Once Tomozaki navigates the initially intimidating TWINE app (quietly impressing his imouto), the shopping trip for Nakamura’s birthday is on. Hinami had imagined a much simpler bite to eat, and also seemed to object to Tomozaki inviting Izumi rather than someone else. In both cases, he upped the difficulty level of the event, and he only has himself to blame if it’s all too much.

His goal during the event is to make two successful suggestions related to the shopping trip. He actually does make one, as they head to the electronics store on his suggestion. It’s also his line of thinking that leads Izumi to purchasing styling wax, but that’s only an assist. To get a group to agree to your suggestions is to “control the mood”.

During the trip, Izumi draws close to Tomozaki and brings up the rumors about Hinami and Mizusawa—rumors that appear to be supported, but not proven, by how chummy they are together. Tomozaki doesn’t admit it to Hinami later, but learning of that rumor threw him off his game for the remainder of the trip…something Hinami does notice both during and afterwards.

When he asks Izumi for specifics about the rumors, he doesn’t get any—they’re just rumors. No doubt if he brought them up to Hinami, she’d deny them, and likely be justified in doing so, but who knows? We’re not any more privy to the rest of Hinami’s life as Tomozaki is. In any case, she keeps the focus on him in their sewing room briefing.

While it’s good that Tomozaki is starting to notice the improvement in his appearance (especially after the sample wax), he made a critical error in making no distinction between quality suggestions with persuasive suggestions. In reality, it can be hard to convince a group of a good suggestion, or easy to convince them of a bad one, and vice versa.

The only way to make headway in a group dynamic is to be ready to make suggestions that you know the group will accept. Misusawa did this organically, but Tomozaki will have to work at it to get it down. He briefly calls any game where crap suggestions can beat good ones due to social “trickery” to be “garbage” mechanics, but Hinami describes a theoretical “Negotiation Game” employing both effective speech skills and abundant info on one’s audience to unify interests and create consensus. In that context, Tomozaki sees it as a well-made game after all.

Mizusawa was impressed by his passion, but Tomozaki can’t achieve his goals by acting like Ace Attorney delivering a closing argument. Negotiation is key. And all this will imminently come into play as Hinami becomes a nominee for the student council. To her surprise, she’ll be opposed by Mimimi! Will this be the first instance of Tomozaki witnessing Hinami’s strategy falter? Either way, observing how Hinami fares should prove instructive.

P.S. I’ve never had shrimp on a pizza before, but the anime industry is apparently urging me to try it.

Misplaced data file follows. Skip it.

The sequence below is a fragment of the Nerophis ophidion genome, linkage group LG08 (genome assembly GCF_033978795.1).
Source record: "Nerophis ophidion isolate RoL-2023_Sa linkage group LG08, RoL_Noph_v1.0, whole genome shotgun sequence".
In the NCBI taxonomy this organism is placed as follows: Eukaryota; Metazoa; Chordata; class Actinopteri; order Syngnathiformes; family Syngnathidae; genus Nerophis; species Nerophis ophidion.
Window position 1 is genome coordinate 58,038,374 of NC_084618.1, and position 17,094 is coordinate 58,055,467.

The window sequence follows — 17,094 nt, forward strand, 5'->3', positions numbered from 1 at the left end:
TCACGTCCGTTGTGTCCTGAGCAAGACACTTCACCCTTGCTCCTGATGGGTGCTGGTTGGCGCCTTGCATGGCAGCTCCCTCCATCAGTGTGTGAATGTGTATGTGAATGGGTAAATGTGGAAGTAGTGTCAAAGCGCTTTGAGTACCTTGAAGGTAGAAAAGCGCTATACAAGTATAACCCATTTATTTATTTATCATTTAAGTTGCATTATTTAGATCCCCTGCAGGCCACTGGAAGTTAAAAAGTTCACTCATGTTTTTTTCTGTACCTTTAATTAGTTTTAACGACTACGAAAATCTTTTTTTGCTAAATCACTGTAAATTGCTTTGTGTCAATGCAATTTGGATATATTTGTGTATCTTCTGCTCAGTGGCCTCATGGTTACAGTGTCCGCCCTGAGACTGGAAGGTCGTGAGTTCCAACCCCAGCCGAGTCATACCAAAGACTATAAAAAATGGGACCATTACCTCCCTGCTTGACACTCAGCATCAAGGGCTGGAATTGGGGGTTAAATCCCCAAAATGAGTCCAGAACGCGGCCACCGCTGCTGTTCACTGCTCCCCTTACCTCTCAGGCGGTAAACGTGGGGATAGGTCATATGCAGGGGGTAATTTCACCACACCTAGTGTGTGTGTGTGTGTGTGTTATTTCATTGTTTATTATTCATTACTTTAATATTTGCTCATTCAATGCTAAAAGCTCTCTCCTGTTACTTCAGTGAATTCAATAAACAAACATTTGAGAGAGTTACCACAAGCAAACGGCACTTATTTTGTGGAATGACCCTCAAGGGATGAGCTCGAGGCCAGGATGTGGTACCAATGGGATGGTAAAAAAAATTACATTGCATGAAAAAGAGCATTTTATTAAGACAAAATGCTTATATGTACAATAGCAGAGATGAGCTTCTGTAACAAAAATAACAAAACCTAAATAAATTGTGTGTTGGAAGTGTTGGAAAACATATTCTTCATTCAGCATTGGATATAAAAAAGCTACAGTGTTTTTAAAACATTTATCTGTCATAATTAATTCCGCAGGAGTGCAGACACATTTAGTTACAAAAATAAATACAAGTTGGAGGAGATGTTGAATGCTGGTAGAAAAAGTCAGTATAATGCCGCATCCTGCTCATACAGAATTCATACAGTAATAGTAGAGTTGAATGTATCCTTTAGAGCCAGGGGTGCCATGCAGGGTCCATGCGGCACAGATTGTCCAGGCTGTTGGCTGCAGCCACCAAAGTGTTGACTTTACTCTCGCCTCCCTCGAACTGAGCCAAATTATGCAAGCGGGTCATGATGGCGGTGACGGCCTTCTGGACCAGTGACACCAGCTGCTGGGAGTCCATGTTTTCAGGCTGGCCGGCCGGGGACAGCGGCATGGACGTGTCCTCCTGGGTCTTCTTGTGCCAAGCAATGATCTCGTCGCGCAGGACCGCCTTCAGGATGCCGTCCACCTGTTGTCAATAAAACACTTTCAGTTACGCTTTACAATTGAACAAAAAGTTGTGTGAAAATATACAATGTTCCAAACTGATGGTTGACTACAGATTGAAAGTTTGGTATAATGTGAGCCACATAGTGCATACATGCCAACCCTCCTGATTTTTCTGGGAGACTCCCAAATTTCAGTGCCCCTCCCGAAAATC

Demon Slayer: Kimetsu no Yaiba – 11 – The Pest House

How I wish Agatsuma Zenitsu stayed where he belonged: in the OP and ED and nowhere else. He was one note at the Final Selection when he was in constant fear of imminent death, and he’s one note here: a whiny, manic little creep who just. Can’t. Stop. Macking on some poor random woman who is already engaged. Apparently when she encountered him looking ill on the side of the road and asked if he was okay, he grew convinced she was in love with him.

Jesus Christ is this guy annoying. I’d rather watch an entire episode of nothing but Tanjirou’s crow yelling directions over and over again than listen to this sniveling little shit go on and on about how terrified he is of everything. Tanjirou is a saint for being as patient as he is. Nezuko is a saint for not bursting out of her box to kick him into the next prefecture.

Zenitsu is a serious irritant and a pest, and he drags down an otherwise decent episode involving a haunted mansion where the brother of two little kids and others are being held captive. The stakes are established when one of those captives is thrown out of the house from a height and falls to his painful, gruesome death. The kids are horrified, but he wasn’t their brother.

Tanjirou can smell that something’s not right in that house, but Zenitsu proves there might be something useful about him when he hears something Tanjirou doesn’t: a tsuzumi drum, as commonly used in Noh and Kabuki. Tanjirou heads in, and shames Zenitsu into following, but leaves Nezuko’s box outside to protect the little kids.

Once inside, Zenitsu has another exhausting tantrum. I really don’t understand why this character exists, why they made him so grating, and if there is any chance that he could ever be redeemed after this fiasco of a debut. The kids hear scratching from Nezuko’s box (Tanjirou should have explained his good demon sister was in there) and run into the house, and before long, Tanjirou and the little sister are separated from Zenitsu and the brother.

The room Tanjirou and the girl (named Teruko) occupy changes every time the tsuzumi is struck, and they eventually encounter a vicious-looking demon ignoring them and ranting about his prey being taken. Tanjirou rushes the demon and prepares to strike, but with another strike of one of the three tsuzumi growing out of his body, the entire room is turned 90 degrees, so that the floor is now a wall.

This Inception-style stuff is pretty neat, but before Tanjirou can adjust his tactics, a crazed shirtless man with a boar’s head busts into the room, bearing dual Nichirin blades. Zenitsu had encountered him previously and was—you guessed it—terrified of him. I can only hope going forward that Zenitsu learns to chill the fuck out, or otherwise gets an absolute minimum of screen time. Wishful thinking, I know…